• Double O Arch

    Arches

    National Park Utah

There are park alerts in effect.
hide Alerts »
  • Extreme Fire Danger

    Due to extremely dry conditions, fire restrictions are in effect in all national park units in Southeast Utah. More »

Tumbling Mustard (Jim Hill Mustard)

Sisymbrium altissimum

Sisymbrium altissimum

Family: Brassicaceae (A Utah Flora – Cruciferae) – Mustard Family

Annual herbs from taproots; stems 9.8” to 3.3' (2.5 to 10 dm) tall or more

Leaves: alternate, or basal and still alternate; most simple; lobed to entire, the lower ones usually pinnatifid; 0.4” to 8” (1 to 20 cm) long or more

Flowers: 4 yellow petals in the shape of a cross or crucifer; yellow petals 0.25” to 0.34” (6.3 to 8.5 mm) long, fading to white; 4 sepals; 6 stamens (with 2 outer shorter than the inner 4); 1 pistil; nectar glands commonly 4

Pollinators: insects; some self-fertile

Fruits: silique - a pod with 2 compartments with a thin partition

Blooms in Arches National Park: March, April, May, June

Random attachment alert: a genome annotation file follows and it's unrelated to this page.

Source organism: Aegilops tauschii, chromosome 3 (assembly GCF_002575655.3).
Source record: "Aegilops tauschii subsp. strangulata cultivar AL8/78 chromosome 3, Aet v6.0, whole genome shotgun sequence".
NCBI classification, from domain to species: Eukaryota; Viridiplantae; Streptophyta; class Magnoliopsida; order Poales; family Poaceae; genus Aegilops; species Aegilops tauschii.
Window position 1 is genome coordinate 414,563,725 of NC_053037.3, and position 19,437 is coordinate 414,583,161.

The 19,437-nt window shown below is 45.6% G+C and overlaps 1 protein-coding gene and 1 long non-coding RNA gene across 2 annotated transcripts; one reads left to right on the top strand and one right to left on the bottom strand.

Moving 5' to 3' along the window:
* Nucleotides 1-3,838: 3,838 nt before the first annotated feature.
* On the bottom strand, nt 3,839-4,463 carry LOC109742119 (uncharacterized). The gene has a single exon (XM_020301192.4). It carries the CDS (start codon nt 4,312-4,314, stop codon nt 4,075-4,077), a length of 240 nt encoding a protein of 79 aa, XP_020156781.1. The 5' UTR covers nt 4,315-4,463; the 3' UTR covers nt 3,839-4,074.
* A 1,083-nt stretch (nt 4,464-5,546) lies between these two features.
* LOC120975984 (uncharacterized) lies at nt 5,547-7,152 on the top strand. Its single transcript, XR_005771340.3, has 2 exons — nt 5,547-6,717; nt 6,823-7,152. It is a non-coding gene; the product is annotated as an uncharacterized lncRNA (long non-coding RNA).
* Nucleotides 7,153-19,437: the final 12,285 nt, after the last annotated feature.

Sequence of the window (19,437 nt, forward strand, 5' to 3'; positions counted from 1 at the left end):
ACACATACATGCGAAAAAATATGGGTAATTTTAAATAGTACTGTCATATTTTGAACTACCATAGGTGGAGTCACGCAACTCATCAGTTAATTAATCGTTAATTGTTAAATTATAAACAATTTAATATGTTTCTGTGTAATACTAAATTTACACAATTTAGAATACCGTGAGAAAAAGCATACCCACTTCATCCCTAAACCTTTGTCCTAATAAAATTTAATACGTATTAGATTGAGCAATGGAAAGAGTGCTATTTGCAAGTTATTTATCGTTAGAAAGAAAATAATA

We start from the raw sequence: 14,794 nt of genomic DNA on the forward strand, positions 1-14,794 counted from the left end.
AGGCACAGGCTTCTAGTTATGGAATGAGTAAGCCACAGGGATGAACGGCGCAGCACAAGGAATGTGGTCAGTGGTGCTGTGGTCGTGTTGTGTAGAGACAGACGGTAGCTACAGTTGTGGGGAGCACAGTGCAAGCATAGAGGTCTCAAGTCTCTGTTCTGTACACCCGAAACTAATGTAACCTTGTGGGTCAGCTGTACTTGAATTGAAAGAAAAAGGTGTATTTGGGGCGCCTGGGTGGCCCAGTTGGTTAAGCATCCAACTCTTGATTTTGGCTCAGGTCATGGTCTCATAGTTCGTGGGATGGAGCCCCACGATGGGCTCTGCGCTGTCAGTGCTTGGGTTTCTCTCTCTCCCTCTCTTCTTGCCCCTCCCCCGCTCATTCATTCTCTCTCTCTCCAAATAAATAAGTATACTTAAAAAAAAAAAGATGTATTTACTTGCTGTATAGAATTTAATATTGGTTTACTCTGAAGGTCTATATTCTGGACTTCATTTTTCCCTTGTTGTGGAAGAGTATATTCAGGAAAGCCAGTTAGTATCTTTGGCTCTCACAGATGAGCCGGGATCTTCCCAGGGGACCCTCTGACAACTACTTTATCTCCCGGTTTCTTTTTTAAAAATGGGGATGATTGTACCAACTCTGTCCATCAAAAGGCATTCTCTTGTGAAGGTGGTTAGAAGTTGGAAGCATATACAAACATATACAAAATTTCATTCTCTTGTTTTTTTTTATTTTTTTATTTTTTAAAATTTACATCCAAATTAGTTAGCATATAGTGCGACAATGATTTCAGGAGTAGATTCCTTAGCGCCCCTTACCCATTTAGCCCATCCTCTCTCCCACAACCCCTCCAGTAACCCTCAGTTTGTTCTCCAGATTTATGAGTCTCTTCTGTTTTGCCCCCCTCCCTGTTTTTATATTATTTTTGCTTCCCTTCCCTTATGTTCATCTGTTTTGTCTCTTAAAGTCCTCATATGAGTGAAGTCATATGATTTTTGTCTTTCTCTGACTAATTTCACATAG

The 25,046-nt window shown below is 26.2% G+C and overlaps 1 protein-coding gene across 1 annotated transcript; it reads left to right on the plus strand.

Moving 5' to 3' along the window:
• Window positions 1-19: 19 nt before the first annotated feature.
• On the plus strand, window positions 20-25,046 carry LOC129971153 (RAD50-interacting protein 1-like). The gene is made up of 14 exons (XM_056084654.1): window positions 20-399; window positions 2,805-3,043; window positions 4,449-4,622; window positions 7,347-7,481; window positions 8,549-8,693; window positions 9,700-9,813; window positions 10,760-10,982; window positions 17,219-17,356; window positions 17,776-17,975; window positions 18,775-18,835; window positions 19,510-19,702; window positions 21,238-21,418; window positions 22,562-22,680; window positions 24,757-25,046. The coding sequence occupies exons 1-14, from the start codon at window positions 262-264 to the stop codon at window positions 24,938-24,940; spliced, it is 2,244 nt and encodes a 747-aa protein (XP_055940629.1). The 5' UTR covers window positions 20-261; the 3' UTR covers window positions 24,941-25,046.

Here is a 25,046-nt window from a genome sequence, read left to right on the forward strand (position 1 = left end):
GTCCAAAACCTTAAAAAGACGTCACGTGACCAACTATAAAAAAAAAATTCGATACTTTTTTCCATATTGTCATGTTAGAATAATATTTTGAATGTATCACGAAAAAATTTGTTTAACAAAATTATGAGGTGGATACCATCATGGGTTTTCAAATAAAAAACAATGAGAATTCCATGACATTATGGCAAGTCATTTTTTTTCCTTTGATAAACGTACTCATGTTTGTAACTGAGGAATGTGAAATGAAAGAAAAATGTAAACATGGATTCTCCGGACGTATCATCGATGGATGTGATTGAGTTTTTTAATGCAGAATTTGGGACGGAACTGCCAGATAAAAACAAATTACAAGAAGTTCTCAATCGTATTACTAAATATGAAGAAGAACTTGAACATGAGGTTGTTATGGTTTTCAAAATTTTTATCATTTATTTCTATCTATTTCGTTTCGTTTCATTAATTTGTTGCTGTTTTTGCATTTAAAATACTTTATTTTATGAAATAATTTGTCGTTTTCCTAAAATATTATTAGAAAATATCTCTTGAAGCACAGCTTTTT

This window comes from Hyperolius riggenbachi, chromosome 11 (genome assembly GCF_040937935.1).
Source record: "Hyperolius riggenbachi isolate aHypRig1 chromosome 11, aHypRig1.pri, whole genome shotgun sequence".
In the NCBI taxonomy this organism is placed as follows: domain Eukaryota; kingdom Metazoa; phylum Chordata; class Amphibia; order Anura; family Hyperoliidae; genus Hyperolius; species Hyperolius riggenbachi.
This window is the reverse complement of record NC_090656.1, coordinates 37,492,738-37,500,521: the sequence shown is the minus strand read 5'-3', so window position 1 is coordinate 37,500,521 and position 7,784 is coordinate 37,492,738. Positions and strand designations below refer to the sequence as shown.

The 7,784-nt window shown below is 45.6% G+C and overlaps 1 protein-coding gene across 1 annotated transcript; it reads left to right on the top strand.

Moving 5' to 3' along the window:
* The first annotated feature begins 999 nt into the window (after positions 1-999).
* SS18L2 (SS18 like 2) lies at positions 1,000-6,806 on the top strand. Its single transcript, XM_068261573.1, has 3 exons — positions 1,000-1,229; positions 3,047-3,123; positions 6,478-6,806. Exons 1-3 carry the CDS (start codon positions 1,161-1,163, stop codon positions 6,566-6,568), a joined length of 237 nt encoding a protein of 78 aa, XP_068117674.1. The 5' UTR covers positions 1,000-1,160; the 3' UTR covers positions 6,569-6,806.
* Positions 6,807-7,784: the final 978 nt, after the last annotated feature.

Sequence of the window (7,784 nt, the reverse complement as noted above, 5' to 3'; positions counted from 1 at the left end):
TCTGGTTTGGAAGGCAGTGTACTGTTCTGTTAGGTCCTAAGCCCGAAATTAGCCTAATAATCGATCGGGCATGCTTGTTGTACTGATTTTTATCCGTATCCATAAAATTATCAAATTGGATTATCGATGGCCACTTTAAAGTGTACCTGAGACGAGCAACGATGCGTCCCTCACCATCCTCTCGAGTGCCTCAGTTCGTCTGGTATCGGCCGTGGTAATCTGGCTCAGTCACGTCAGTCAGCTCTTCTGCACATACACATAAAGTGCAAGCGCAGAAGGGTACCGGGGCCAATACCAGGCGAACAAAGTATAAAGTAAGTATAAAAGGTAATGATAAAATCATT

Habitat in Arches National Park: disturbed areas

Location seen: widespread, Visitor Center area, park road mile 0 to 2.5, Windows, Fiery Furnace parking lot

Other: The genus name, “Sisymbrium”, is an ancient Greek name for various plants of the mustard family. The species name, “altissimum”, means “tallest or highest”.

This is a non-native plant.

Many plants in this family are weeds and they flower early because they are annual. Many vegetables are in this family– radish, cabbage, cauliflower. A few species of plants in this family are poisonous to livestock.

Did You Know?

Collared Lizard

Lizards, including the colorful collared lizard, are one of the most frequently seen animals at Arches. When not chasing flies or basking in the sun, they are often seen doing what appears to be push-ups. This odd dance might enhance their stereoscopic vision, helping them see what's looking back at them.